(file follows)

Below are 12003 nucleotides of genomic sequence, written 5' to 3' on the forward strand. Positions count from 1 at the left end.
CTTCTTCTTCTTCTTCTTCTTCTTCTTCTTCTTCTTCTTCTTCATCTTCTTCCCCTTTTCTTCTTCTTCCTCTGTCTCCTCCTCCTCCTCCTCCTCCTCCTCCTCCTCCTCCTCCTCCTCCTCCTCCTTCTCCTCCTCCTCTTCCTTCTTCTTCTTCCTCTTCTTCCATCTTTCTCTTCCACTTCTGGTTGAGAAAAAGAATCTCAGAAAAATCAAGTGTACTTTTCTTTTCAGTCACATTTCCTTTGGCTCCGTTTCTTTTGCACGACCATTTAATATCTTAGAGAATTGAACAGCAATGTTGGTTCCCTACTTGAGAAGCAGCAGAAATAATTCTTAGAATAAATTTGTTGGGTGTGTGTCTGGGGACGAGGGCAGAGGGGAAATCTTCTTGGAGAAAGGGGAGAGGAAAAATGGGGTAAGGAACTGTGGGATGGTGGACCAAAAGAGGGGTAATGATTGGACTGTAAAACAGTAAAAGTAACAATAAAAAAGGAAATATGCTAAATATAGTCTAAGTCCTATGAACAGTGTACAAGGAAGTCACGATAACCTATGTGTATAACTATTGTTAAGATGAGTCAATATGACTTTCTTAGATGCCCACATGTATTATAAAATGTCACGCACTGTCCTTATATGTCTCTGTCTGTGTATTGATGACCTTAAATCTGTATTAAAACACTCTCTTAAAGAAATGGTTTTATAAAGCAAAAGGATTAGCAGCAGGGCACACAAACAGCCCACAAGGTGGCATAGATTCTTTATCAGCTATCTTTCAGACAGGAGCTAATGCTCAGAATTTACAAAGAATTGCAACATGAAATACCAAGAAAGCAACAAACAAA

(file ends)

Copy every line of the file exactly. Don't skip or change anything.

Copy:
Below are 12003 nucleotides of genomic sequence, written 5' to 3' on the forward strand. Positions count from 1 at the left end.
CTTCTTCTTCTTCTTCTTCTTCTTCTTCTTCTTCTTCTTCTTCATCTTCTTCCCCTTTTCTTCTTCTTCCTCTGTCTCCTCCTCCTCCTCCTCCTCCTCCTCCTCCTCCTCCTCCTCCTCCTCCTCCTTCTCCTCCTCCTCTTCCTTCTTCTTCTTCCTCTTCTTCCATCTTTCTCTTCCACTTCTGGTTGAGAAAAAGAATCTCAGAAAAATCAAGTGTACTTTTCTTTTCAGTCACATTTCCTTTGGCTCCGTTTCTTTTGCACGACCATTTAATATCTTAGAGAATTGAACAGCAATGTTGGTTCCCTACTTGAGAAGCAGCAGAAATAATTCTTAGAATAAATTTGTTGGGTGTGTGTCTGGGGACGAGGGCAGAGGGGAAATCTTCTTGGAGAAAGGGGAGAGGAAAAATGGGGTAAGGAACTGTGGGATGGTGGACCAAAAGAGGGGTAATGATTGGACTGTAAAACAGTAAAAGTAACAATAAAAAAGGAAATATGCTAAATATAGTCTAAGTCCTATGAACAGTGTACAAGGAAGTCACGATAACCTATGTGTATAACTATTGTTAAGATGAGTCAATATGACTTTCTTAGATGCCCACATGTATTATAAAATGTCACGCACTGTCCTTATATGTCTCTGTCTGTGTATTGATGACCTTAAATCTGTATTAAAACACTCTCTTAAAGAAATGGTTTTATAAAGCAAAAGGATTAGCAGCAGGGCACACAAACAGCCCACAAGGTGGCATAGATTCTTTATCAGCTATCTTTCAGACAGGAGCTAATGCTCAGAATTTACAAAGAATTGCAACATGAAATACCAAGAAAGCAACAAACAAA